U.S. lawmakers say IRS lax in helping their Tea Party probe
WASHINGTON (Reuters) - Two lawmakers probing the U.S. Internal Revenue Service for its scrutiny of Tea Party and other conservative groups complained on Wednesday the IRS had handed over just a fraction of documents needed for their investigation.
Republican Dave Camp, chairman of the Ways and Means Committee in the U.S. House of Representatives, and Sander Levin, the senior Democrat on the committee, said they had received just 13,000 pages of the 65 million pages of information the IRS had identified as possibly relevant.
"We are concerned that, at this rate, the full production will take months," the lawmakers said in a letter to acting IRS Commissioner Daniel Werfel. They asked Werfel to explain how the IRS was sorting through the documents.
The IRS said on Wednesday it had received the letter and planned to have more information available soon.
Controversy erupted on May 10 when an IRS official apologized for added scrutiny and delay given to Tea Party and other conservative groups seeking tax exemptions under a section of the tax code that allows limited political activity.
Werfel took over as acting IRS commissioner when President Barack Obama asked the then-acting IRS commissioner, Steven Miller, to resign in the days after the disclosure.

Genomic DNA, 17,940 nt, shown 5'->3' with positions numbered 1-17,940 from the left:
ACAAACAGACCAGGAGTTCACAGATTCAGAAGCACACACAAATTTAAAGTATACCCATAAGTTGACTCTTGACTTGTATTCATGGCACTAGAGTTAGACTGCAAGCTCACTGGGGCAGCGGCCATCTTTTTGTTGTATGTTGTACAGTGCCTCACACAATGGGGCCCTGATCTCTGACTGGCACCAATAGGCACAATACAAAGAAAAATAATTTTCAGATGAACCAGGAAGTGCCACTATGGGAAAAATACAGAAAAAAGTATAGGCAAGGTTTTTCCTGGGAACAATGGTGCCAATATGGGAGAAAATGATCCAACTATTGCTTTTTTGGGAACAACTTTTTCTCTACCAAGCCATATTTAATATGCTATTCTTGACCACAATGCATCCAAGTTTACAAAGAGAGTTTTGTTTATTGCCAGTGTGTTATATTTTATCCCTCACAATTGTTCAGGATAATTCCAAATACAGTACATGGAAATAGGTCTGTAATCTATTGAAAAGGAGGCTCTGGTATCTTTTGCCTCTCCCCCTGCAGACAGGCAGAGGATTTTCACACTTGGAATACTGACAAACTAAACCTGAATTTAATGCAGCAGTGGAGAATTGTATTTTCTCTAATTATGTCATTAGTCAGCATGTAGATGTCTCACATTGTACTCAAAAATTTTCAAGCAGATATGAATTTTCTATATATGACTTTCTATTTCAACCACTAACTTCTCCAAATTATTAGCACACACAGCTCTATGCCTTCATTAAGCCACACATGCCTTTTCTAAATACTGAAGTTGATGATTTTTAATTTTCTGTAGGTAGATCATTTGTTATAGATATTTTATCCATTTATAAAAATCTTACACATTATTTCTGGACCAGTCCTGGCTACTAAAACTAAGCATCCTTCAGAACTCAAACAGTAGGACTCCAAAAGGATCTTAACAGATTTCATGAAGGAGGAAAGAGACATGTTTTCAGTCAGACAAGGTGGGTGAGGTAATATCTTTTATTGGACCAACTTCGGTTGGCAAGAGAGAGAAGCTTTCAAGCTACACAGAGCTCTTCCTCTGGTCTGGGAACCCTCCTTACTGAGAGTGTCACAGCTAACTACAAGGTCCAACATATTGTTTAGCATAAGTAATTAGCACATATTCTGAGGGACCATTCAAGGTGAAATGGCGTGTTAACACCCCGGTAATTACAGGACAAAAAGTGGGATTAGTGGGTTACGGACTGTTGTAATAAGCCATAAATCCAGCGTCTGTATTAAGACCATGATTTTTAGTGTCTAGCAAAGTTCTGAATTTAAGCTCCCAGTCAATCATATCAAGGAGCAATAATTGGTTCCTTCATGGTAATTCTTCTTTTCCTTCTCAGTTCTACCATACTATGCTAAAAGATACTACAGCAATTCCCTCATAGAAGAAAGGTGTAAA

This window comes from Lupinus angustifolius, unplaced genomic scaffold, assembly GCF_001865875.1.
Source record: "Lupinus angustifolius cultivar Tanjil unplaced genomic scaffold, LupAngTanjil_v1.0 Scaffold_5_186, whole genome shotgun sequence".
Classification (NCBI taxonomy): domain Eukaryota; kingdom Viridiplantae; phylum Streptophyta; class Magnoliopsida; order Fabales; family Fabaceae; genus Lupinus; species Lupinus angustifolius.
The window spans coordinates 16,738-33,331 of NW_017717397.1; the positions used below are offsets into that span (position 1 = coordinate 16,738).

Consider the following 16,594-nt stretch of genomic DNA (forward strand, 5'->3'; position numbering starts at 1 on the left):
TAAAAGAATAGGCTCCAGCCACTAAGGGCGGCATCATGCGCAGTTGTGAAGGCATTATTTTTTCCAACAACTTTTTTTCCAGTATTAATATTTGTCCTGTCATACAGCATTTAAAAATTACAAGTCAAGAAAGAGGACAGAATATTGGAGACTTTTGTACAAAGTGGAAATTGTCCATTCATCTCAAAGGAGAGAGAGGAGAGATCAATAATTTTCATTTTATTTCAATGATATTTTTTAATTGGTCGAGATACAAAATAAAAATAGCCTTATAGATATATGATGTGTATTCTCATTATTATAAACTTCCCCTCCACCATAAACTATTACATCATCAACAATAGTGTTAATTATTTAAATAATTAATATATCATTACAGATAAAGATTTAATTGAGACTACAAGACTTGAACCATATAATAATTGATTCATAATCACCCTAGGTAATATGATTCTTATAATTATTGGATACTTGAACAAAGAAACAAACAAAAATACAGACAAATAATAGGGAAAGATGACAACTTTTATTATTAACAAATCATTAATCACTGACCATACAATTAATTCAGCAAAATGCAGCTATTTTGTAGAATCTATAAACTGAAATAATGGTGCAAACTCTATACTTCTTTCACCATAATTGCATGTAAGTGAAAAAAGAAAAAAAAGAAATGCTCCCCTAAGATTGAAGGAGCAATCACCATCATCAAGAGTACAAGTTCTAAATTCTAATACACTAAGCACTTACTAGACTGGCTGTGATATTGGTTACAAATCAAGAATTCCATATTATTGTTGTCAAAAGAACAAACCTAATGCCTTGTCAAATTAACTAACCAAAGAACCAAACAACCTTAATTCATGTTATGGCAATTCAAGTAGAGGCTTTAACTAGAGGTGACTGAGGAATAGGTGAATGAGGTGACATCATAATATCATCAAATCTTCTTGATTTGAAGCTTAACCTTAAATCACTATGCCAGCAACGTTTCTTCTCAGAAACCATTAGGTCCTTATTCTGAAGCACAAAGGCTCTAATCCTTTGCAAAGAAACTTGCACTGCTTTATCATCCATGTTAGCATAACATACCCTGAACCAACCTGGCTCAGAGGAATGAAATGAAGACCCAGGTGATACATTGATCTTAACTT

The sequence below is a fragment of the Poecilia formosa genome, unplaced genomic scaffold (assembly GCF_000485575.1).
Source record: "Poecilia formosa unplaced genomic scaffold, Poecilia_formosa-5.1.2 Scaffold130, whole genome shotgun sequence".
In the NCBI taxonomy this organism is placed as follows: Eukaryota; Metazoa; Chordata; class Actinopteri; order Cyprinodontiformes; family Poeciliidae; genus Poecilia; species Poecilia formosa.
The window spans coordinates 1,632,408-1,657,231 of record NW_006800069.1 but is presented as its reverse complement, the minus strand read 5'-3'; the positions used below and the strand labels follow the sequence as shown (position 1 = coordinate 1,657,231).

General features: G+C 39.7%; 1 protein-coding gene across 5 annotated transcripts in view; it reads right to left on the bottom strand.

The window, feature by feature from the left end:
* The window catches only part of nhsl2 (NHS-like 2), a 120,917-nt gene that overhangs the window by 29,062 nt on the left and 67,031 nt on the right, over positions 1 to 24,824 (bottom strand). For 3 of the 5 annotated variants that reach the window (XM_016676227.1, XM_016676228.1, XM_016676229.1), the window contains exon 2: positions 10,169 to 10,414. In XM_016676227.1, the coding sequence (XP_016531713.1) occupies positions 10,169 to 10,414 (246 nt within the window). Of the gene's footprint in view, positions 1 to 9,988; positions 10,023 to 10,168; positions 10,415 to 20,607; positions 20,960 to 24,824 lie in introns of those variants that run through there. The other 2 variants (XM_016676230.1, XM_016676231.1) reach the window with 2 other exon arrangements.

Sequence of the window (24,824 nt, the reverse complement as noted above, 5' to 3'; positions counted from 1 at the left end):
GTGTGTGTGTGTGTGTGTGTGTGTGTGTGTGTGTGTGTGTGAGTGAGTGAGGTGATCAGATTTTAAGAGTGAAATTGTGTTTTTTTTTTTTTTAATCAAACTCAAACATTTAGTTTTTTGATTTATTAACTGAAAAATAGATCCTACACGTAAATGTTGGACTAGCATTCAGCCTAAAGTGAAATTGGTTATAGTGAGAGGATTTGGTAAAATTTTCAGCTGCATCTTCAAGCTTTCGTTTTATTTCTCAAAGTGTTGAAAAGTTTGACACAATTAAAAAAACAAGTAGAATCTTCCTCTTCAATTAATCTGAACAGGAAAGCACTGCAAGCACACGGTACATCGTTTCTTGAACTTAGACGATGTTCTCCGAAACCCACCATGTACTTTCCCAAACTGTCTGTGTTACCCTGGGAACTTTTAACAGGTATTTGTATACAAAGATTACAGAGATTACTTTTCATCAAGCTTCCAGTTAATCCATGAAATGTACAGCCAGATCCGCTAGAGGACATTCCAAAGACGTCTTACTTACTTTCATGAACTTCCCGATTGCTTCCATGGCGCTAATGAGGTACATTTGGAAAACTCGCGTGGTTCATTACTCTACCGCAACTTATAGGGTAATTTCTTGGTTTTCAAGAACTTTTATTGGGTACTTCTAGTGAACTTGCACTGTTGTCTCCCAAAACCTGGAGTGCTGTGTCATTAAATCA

After more than two months of interviews and hearings, little evidence has emerged to link the controversy to Obama or political officials, although some Washington IRS officials did appear to be involved in the delays early on.
The Republican-controlled House Oversight and Government Reform Committee has interviewed 17 IRS employees about their roles in the matter, according to a committee staffer.
In conducting its own investigation, the Senate Finance Committee has interviewed seven IRS staffers and is scheduled to do six more interviews in the weeks ahead, a committee spokesman said.
On Tuesday, Treasury Secretary Jack Lew said the IRS Tea Party scrutiny "was clearly bad judgment," but that investigations so far had uncovered no partisan interference.
"There has been no evidence of anyone in a political position having been involved in any of those decisions," Lew said, according to a transcript of an interview to be broadcast on Wednesday on CBS.